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A Dynamic Model for the Permian Panhandle and Hugoton Fields, Western Anadarko Basin
Panhandle-Hugoton, the largest North American gas field, has long been controversial because of extreme subnormal pressures, variable gas composition, and "tilted" fluid contacts, commonly attributed to hydrodynamic flow despite the absence of an effective up-dip aquifer. These anomalies are addressed in terms of a basin-scale petroleum system history, largely independent of the geographically underlying pre-Permian system.
The deep Anadarko Basin was generating hydrocarbons during Early Permian carbonate deposition, with efficient southward migration from all potential source rocks via bounding faults and Pennsylvanian-Permian alluvial fans. Giant Amarillo Uplift drape structures trapped hydrocarbons immediately following Permian evaporite deposition. The pre-Laramide Panhandle Field, at maximum pressures of 1500-2500 psi, contained most of the oil and gas now found in Midcontinent Permian reservoirs.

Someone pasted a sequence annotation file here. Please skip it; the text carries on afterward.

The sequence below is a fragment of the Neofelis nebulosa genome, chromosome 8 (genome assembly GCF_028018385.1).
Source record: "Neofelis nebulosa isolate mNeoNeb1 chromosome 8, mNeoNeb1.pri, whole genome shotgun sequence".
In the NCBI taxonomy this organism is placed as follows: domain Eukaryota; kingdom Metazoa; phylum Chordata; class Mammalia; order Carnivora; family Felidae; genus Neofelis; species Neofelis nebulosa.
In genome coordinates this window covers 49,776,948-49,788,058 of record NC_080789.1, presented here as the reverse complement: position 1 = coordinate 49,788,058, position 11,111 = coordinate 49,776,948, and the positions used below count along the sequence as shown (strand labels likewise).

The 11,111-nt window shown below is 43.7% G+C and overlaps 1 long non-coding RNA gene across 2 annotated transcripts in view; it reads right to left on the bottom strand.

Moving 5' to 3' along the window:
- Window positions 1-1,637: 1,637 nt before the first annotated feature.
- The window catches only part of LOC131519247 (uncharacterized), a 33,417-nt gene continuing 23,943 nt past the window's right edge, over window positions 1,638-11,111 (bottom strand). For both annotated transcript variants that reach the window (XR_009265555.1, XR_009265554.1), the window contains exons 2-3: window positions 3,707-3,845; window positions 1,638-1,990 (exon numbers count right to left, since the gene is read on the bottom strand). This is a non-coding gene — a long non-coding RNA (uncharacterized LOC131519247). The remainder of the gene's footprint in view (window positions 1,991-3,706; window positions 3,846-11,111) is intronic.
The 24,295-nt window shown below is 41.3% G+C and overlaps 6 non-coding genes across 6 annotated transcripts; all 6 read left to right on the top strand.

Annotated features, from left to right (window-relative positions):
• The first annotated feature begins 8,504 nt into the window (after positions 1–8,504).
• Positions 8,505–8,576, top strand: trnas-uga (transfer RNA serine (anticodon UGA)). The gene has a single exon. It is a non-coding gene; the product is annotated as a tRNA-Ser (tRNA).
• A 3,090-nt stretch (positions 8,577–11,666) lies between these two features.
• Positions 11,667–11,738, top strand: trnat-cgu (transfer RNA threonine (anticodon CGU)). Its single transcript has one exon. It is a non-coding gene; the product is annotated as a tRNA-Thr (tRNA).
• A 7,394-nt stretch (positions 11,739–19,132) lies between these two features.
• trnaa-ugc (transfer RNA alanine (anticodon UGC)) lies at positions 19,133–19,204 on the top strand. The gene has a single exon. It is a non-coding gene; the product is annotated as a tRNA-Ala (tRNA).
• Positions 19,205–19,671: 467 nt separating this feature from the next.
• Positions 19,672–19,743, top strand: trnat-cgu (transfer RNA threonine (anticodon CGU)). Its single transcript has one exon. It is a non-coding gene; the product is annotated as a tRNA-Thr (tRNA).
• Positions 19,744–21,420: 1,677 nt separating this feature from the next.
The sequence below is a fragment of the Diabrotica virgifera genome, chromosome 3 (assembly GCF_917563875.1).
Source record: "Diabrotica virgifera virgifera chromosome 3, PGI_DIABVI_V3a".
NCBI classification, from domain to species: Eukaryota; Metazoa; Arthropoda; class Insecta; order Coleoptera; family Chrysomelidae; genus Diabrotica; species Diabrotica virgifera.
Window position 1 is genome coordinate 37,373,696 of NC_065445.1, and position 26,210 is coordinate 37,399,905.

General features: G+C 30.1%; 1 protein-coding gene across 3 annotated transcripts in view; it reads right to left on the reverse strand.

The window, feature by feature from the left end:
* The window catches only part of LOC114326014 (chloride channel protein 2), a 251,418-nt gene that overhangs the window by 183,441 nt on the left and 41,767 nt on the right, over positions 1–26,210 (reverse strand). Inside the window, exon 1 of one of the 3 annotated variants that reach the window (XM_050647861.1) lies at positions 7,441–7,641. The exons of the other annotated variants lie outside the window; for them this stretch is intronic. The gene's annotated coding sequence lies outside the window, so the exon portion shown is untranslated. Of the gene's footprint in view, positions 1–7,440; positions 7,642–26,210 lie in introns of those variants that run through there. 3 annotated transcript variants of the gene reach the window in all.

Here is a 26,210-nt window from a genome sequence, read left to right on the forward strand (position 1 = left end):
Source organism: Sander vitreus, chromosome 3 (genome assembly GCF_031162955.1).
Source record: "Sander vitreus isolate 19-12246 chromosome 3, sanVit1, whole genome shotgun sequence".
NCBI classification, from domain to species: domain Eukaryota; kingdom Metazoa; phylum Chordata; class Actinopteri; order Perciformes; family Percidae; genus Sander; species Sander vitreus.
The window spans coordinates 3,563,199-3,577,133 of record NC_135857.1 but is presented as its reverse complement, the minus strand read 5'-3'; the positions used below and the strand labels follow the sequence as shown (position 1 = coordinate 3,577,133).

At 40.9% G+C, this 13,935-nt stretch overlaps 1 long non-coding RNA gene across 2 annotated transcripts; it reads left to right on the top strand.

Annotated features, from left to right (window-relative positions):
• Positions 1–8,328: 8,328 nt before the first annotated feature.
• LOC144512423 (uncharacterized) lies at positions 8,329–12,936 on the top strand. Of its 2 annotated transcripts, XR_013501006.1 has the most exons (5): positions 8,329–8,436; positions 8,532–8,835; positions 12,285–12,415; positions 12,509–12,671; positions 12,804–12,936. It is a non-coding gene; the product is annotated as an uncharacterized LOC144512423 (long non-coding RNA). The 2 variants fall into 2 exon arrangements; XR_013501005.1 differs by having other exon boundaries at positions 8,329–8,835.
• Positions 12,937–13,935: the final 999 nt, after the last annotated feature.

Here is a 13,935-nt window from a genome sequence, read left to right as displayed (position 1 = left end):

The Early Tertiary Laramide orogeny redistributed Panhandle Field fluid columns, possibly spilling gas into the Hugoton Embayment. Subsequent erosion of Permian reservoir facies in eastern Kansas allowed water discharge to outcrops at elevations below the regional hydraulic head. As regional pressure dropped in response, the Panhandle Field gas cap expanded rapidly, forcing a Late Tertiary-Quaternary mass movement of gas northward to fill Hugoton and associated fields.
Panhandle-Hugoton reservoir pressures (435 psi at +100') are normal relative to outcrop elevations of <1000', negating the need for exotic theories to explain superficially subnormal conditions relative to burial depth (>2500'). Variations in fluid contacts, pressure, and gas composition suggest that reservoir fluids are still moving, driven by decompression and the rapid volumetric expansion of a supergiant gas accumulation.
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